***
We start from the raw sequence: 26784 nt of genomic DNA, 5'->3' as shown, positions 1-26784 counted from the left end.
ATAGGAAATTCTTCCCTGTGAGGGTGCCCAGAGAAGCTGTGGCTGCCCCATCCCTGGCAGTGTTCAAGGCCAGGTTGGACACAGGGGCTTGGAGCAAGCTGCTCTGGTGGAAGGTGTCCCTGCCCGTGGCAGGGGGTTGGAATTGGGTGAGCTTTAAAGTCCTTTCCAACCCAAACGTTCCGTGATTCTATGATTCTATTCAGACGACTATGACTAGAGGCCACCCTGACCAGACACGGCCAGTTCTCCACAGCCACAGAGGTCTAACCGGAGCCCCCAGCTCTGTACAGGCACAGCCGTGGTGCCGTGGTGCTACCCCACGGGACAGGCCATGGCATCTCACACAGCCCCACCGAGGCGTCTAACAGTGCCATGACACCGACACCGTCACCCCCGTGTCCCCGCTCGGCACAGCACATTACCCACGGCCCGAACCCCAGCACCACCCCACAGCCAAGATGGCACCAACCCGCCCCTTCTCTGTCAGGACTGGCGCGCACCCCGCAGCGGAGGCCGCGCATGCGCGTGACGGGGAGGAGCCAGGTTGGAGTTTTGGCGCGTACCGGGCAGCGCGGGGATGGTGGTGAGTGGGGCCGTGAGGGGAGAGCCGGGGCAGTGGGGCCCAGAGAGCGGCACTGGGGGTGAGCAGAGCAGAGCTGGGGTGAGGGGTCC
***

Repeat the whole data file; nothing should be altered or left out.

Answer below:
We start from the raw sequence: 26784 nt of genomic DNA, 5'->3' as shown, positions 1-26784 counted from the left end.
ATAGGAAATTCTTCCCTGTGAGGGTGCCCAGAGAAGCTGTGGCTGCCCCATCCCTGGCAGTGTTCAAGGCCAGGTTGGACACAGGGGCTTGGAGCAAGCTGCTCTGGTGGAAGGTGTCCCTGCCCGTGGCAGGGGGTTGGAATTGGGTGAGCTTTAAAGTCCTTTCCAACCCAAACGTTCCGTGATTCTATGATTCTATTCAGACGACTATGACTAGAGGCCACCCTGACCAGACACGGCCAGTTCTCCACAGCCACAGAGGTCTAACCGGAGCCCCCAGCTCTGTACAGGCACAGCCGTGGTGCCGTGGTGCTACCCCACGGGACAGGCCATGGCATCTCACACAGCCCCACCGAGGCGTCTAACAGTGCCATGACACCGACACCGTCACCCCCGTGTCCCCGCTCGGCACAGCACATTACCCACGGCCCGAACCCCAGCACCACCCCACAGCCAAGATGGCACCAACCCGCCCCTTCTCTGTCAGGACTGGCGCGCACCCCGCAGCGGAGGCCGCGCATGCGCGTGACGGGGAGGAGCCAGGTTGGAGTTTTGGCGCGTACCGGGCAGCGCGGGGATGGTGGTGAGTGGGGCCGTGAGGGGAGAGCCGGGGCAGTGGGGCCCAGAGAGCGGCACTGGGGGTGAGCAGAGCAGAGCTGGGGTGAGGGGTCC